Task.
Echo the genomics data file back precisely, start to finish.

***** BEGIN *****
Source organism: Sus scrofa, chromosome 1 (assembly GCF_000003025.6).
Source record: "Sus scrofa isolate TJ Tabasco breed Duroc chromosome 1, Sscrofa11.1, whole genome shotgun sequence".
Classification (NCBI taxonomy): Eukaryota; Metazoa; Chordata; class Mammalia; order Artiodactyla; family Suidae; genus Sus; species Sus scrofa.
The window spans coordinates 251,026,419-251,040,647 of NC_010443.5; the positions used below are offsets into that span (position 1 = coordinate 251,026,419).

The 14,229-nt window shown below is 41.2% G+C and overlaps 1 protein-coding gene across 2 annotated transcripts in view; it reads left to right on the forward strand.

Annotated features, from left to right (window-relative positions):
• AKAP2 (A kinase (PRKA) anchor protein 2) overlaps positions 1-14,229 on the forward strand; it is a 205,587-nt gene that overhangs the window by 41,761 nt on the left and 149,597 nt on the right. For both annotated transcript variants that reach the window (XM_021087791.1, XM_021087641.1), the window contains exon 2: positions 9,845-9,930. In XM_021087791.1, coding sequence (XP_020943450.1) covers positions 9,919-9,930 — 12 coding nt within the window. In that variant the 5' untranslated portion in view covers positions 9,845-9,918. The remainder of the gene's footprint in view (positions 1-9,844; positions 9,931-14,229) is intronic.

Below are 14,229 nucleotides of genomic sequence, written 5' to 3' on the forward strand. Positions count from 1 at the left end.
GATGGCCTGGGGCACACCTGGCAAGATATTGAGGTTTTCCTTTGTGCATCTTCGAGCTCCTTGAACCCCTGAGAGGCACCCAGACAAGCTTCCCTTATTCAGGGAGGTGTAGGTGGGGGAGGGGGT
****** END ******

Source organism: Sus scrofa, chromosome 1 (assembly GCF_000003025.6).
Source record: "Sus scrofa isolate TJ Tabasco breed Duroc chromosome 1, Sscrofa11.1, whole genome shotgun sequence".
Classification (NCBI taxonomy): Eukaryota; Metazoa; Chordata; class Mammalia; order Artiodactyla; family Suidae; genus Sus; species Sus scrofa.
The window spans coordinates 251,026,419-251,040,647 of NC_010443.5; the positions used below are offsets into that span (position 1 = coordinate 251,026,419).

The 14,229-nt window shown below is 41.2% G+C and overlaps 1 protein-coding gene across 2 annotated transcripts in view; it reads left to right on the forward strand.

Annotated features, from left to right (window-relative positions):
• AKAP2 (A kinase (PRKA) anchor protein 2) overlaps positions 1-14,229 on the forward strand; it is a 205,587-nt gene that overhangs the window by 41,761 nt on the left and 149,597 nt on the right. For both annotated transcript variants that reach the window (XM_021087791.1, XM_021087641.1), the window contains exon 2: positions 9,845-9,930. In XM_021087791.1, coding sequence (XP_020943450.1) covers positions 9,919-9,930 — 12 coding nt within the window. In that variant the 5' untranslated portion in view covers positions 9,845-9,918. The remainder of the gene's footprint in view (positions 1-9,844; positions 9,931-14,229) is intronic.

Below are 14,229 nucleotides of genomic sequence, written 5' to 3' on the forward strand. Positions count from 1 at the left end.
GATGGCCTGGGGCACACCTGGCAAGATATTGAGGTTTTCCTTTGTGCATCTTCGAGCTCCTTGAACCCCTGAGAGGCACCCAGACAAGCTTCCCTTATTCAGGGAGGTGTAGGTGGGGGAGGGGGT